The people I work with have a few things in common: they are smart, highly motivated and want to make a difference in the world. A lot of them are also stressed and are on their way to or are recovering from burnout.
On the outside, they appear calm and confident. But on the inside, they are scared and worried – maybe even have a bit of imposter syndrome. Even though they know they cannot go on living like this, they are unsure of where or how to start to change and whether they have the capacity or ability to deal the possible setbacks when the changes don’t go according to plan.
The Power of Explanatory Style
Explanatory style is your way of explaining about events that happen to you (i.e. often referred to as bad events). It is a habit of thought learned in childhood/adolescence. Seligman (1990), says “your explanatory style stems directly from your view of your place in the world – whether you think you are valuable and deserving or worthless and hopeless.”
There are 3 dimensions to your explanatory style (the 3 P’s) –
- Permanence (is about time): temporary v’s permanent,
- Pervasiveness (is about space): specific v’s universal, and
- Personalisation: internal v’s external.
By identifying your explanatory style, you can see if it is more pessimistic or optimistic. The explanatory style of a pessimist is –
- Permanence (is about time): permanent (i.e. thinking in “always” and “never”),
- Pervasiveness (is about space): universal (i.e. people who catastrophise – have a challenge or failure in one area of their life and allow if to spread to other areas and believe bad event have universal causes), and
- Personalisation: external (i.e. blame other people or external events).
The explanatory style of an optimist is –
- Permanence (is about time): temporary (i.e. thinking in “sometimes” and “latelys”),
- Pervasiveness (is about space): specific (i.e. optimistic believe that bad events have a specific cause and good events will enhance everything), and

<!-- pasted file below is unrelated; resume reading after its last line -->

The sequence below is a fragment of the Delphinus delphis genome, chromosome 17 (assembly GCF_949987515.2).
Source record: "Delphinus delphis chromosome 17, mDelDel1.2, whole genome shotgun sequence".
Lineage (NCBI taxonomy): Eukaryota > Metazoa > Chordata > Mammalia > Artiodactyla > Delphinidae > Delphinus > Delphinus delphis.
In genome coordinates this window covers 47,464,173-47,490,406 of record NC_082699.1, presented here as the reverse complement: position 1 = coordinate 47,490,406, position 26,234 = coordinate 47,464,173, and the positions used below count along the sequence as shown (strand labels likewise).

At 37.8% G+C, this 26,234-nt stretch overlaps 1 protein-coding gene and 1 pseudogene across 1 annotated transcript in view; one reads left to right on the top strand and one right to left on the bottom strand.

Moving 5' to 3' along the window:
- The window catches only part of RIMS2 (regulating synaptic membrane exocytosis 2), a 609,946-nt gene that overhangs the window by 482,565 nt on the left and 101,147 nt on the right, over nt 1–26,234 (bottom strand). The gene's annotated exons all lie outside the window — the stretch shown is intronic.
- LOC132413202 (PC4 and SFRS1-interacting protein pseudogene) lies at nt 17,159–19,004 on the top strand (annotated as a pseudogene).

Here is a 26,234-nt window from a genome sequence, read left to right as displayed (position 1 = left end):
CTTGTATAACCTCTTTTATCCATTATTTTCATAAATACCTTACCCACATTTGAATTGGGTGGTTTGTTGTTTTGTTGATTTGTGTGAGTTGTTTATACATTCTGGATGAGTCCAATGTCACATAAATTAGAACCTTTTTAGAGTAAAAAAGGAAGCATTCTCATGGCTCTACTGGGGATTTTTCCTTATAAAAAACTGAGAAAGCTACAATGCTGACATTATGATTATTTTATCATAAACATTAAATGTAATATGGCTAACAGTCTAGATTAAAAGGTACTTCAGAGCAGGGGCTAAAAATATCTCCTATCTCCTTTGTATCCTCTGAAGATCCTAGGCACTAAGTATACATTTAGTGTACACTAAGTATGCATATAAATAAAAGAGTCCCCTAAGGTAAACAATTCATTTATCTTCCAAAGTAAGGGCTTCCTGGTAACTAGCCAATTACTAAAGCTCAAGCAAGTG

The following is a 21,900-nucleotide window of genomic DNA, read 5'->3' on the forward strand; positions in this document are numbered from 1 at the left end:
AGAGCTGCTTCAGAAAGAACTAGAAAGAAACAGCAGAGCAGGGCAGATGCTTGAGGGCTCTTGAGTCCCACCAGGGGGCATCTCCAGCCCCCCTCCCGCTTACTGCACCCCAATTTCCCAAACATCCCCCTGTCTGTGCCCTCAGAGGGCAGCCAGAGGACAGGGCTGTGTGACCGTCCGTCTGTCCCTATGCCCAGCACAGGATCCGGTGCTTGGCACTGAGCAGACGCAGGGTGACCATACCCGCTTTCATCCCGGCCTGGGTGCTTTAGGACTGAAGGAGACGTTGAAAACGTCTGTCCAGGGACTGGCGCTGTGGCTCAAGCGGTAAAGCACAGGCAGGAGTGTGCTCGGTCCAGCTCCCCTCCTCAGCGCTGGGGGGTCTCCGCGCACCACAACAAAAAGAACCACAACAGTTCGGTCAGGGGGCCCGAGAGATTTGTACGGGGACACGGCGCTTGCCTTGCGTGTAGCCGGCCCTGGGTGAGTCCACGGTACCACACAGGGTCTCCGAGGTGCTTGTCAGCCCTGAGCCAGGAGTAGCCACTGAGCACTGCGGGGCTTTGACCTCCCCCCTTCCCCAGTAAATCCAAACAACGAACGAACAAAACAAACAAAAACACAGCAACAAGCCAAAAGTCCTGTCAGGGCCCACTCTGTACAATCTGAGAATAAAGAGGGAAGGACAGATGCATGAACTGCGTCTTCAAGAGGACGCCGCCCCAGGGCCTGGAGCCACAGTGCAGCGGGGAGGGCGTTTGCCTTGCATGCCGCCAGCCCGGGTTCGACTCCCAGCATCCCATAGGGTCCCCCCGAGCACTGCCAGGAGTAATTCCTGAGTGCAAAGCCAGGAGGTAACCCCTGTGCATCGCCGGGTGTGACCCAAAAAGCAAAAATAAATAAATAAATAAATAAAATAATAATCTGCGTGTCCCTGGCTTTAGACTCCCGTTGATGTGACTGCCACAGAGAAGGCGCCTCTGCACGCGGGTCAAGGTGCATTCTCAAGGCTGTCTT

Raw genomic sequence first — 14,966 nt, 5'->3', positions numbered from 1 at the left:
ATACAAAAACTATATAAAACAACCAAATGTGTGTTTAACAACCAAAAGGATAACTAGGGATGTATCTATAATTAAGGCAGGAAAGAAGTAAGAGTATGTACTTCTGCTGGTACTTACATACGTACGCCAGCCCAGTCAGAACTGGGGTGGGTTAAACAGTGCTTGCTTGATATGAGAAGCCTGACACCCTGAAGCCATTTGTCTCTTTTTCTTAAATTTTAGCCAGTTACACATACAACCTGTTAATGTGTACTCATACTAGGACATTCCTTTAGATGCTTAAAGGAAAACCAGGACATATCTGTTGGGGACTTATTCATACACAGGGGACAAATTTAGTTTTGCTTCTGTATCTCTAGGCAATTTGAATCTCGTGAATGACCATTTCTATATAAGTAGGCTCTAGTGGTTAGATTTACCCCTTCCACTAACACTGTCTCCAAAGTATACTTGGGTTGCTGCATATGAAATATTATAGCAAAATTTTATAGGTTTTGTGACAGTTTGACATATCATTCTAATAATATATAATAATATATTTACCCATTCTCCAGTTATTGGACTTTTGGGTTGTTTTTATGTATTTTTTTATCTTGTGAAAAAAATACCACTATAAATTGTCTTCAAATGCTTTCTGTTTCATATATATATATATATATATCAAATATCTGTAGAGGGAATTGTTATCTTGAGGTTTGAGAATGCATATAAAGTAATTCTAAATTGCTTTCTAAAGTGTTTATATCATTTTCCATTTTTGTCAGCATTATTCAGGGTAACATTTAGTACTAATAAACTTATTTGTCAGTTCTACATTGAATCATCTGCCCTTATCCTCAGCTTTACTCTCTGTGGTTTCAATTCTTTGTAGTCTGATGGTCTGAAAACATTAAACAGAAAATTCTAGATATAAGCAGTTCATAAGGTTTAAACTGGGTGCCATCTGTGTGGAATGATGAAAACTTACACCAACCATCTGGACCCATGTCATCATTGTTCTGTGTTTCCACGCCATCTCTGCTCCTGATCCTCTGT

- Personalisation: internal (i.e. take responsibility and cause good things).
The Power Within Knowing Your Explanatory Style
Do you think identifying your explanatory style would be useful? If so, following are 3 simple questions to help to start to discover your explanatory style using the 3 P’s –
- Permanence – is this experience temporary or permanent?
- Pervasiveness – does this experience have a specific cause or universal cause?
- Personalisation – is the cause of this experience internal or external?
Once you discover this, you can start to choose to do the work and make any tweaks.
Over to You…
I hope this post has given you some insight in to the power within knowing your explanatory style. By becoming aware of your thinking habits, you can train your brain to be more resilient and deal more effectively with challenges and obstacles. Also – if you wanted to hear Sheryl Sandberg talk about the application of the 3 P’s, click here.
If you are ready to reclaim your courage and take the next step towards freedom and opening your heart, why not join our Toolkit?
Seligman, M. (1990). Learned Optimism. NSW, Australia: Random House.